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ice cream


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7 replies to this topic

#1 gingersweetiepie

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Posted 23 August 2006 - 11:32 PM

through the course of my brief pastry career, i was taught dinstinctly different things when it comes to ice cream.

one chef made ice cream bases with half and half, claiming they could be melted down and rechurned indefinitely without affecting texture.

a second chef taught me that heavy cream bases could be rechurned up to three times without a problem; i disagree.

chef #3 says she had no opinion because ice creams bases were to be made, spun and served within the span of a couple of days. she used zero stabilizers but served ice creams that sat in the freezer for up to a week.

the final chef froze whole pints of cream before even making bases (to which i laughed, and then quit)

during a conversation, someone asked "if bases can be melted down and rechurned, why not make bases in bulk and then freeze them to be thawed and churned as necessary?"

i was stumped. freezing heavy cream is a no-no but i had no answer for freezing cooked, unspun ice cream base (not that i'd do it anyway.) any ideas, opinions, answers?

Edited by gingersweetiepie, 23 August 2006 - 11:32 PM.


#2 chefpeon

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Posted 24 August 2006 - 10:09 AM

Not knowing any better, I froze a ton of ice cream base because I knew I would never have time to spin it all before it went bad.
When I needed it, I thawed it and churned it with no problems! Also, I use a ton of heavy cream in mine...very little half and half.

I think this is the deal:
You can't freeze heavy cream by itself.
But when the heavy cream is cooked with eggs, sugar, etc, as ice cream bases are, then you CAN freeze.
I also know (from personal experience) that you can freeze heavy cream that's already been whipped. I do this all the time because it's just too darn expensive to waste. I thaw the whipped cream in the fridge, then re-whip. It comes out great. :smile:

#3 gingersweetiepie

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Posted 25 August 2006 - 08:17 AM

thanks. i'm still very wary of such a practice but still unable to say why.

i come from a place where its just drilled into you: freeze nothing. it's a guiding rule that many probably wouldn't disagree with, but it still makes me a blind sheep. it's important to understand why we do things; if i have no answer for the guy's question (see above), then i have no business training anyone in the future.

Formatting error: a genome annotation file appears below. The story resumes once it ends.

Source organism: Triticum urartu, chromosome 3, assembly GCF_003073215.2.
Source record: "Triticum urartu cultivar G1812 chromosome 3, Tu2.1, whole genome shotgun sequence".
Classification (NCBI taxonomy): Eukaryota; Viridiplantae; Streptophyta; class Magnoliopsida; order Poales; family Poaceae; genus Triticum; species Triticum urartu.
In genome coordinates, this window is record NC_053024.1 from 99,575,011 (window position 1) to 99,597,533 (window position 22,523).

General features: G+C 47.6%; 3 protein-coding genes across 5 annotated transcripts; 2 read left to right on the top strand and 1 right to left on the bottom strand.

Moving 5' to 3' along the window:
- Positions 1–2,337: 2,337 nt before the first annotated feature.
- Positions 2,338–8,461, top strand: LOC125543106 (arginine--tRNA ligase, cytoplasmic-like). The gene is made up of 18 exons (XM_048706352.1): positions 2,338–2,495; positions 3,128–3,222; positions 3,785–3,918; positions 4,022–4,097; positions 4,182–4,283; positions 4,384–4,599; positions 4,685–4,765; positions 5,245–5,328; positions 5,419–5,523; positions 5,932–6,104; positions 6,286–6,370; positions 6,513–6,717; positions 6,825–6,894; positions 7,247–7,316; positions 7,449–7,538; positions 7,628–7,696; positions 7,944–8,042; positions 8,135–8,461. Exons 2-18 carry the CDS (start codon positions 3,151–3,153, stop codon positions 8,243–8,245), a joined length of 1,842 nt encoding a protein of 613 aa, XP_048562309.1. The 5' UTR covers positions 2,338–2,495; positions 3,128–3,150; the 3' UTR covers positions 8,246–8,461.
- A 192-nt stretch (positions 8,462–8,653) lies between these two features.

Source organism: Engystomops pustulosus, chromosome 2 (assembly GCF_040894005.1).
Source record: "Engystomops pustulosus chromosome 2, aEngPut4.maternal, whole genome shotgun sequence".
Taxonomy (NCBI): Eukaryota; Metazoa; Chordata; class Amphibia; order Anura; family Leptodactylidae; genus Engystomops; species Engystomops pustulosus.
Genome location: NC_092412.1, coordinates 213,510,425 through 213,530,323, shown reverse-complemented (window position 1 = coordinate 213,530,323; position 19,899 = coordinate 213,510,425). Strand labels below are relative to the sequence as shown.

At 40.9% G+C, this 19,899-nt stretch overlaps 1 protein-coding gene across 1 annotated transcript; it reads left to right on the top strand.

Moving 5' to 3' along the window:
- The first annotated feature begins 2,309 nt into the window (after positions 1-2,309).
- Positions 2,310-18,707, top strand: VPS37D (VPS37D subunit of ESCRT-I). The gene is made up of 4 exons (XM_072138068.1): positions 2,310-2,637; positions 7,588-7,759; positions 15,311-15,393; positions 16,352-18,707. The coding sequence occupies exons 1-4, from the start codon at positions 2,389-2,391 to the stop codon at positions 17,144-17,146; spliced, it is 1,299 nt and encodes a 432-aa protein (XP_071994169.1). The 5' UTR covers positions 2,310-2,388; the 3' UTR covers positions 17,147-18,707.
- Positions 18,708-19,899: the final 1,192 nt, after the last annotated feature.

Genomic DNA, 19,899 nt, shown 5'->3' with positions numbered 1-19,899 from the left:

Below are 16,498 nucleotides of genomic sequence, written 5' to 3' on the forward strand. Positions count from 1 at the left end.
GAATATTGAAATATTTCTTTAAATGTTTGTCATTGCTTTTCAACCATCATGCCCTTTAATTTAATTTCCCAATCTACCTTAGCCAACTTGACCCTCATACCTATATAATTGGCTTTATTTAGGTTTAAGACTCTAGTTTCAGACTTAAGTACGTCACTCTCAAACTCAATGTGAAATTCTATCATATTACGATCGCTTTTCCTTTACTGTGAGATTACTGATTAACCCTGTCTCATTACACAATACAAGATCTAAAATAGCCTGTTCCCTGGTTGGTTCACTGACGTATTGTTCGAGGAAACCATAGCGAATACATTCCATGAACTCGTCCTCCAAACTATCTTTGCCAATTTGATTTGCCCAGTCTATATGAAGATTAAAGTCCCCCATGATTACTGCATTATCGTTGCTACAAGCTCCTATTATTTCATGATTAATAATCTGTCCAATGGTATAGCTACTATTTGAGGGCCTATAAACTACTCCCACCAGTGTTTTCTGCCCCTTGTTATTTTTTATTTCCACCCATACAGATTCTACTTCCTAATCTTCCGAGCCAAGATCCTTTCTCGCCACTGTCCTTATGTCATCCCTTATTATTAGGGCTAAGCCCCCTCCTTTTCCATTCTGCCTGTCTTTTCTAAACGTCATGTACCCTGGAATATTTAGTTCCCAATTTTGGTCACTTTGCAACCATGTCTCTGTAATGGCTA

#4 chefpeon

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Posted 25 August 2006 - 09:23 AM

Funny! I come from a place, where, if you didn't freeze anything, you'd be completely
screwed! :raz:

#5 JeanneCake

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Posted 25 August 2006 - 01:25 PM

I also know (from personal experience) that you can freeze heavy cream that's already been whipped. I do this all the time because it's just too darn expensive to waste. I thaw the whipped cream in the fridge, then re-whip. It comes out great. :smile:

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And all this time, I've been making ganache and freezing it (don't ask me about the logic of using the cream and chocolate just to "save" the cream - there isn't any logic in this thinking)! Thanks for the tip, Annie

#6 chefpeon

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Posted 25 August 2006 - 05:57 PM

And all this time, I've been making ganache and freezing it (don't ask me about the logic of using the cream and chocolate just to "save" the cream - there isn't any logic in this thinking)!  Thanks for the tip, Annie


Hey no problem. Remember, if you have extra cream there's lots of things you can do with it besides making ganache! My favorite.....either a fruit trifle or an ice cream base. :smile:

#7 bibbotson

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Posted 26 August 2006 - 01:24 AM

One concern besides texture or flavor is health and sanitation.

The base isn't going to be reheated or cooked in any way, so the cycle of thawing and refreezing strays into the gray zone for bacterial danger. It won't necessarily be bad, and you may have seen it done or will do it in the future many times without incident. But the risk is significant and food sanitation is all about pushing risk at each stage to its minimally achievable level.

Here in New York, you'd certainly run afoul of the health inspector.
Brian Ibbotson
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#8 chefpeon

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Posted 26 August 2006 - 09:11 AM

The base isn't going to be reheated or cooked in any way, so the cycle of thawing and refreezing strays into the gray zone for bacterial danger.


That would only be if you are thawing it at room temperature my dear!
It is always recommended you thaw in the fridge and there's no danger of it ever being in the "danger zone". :wink: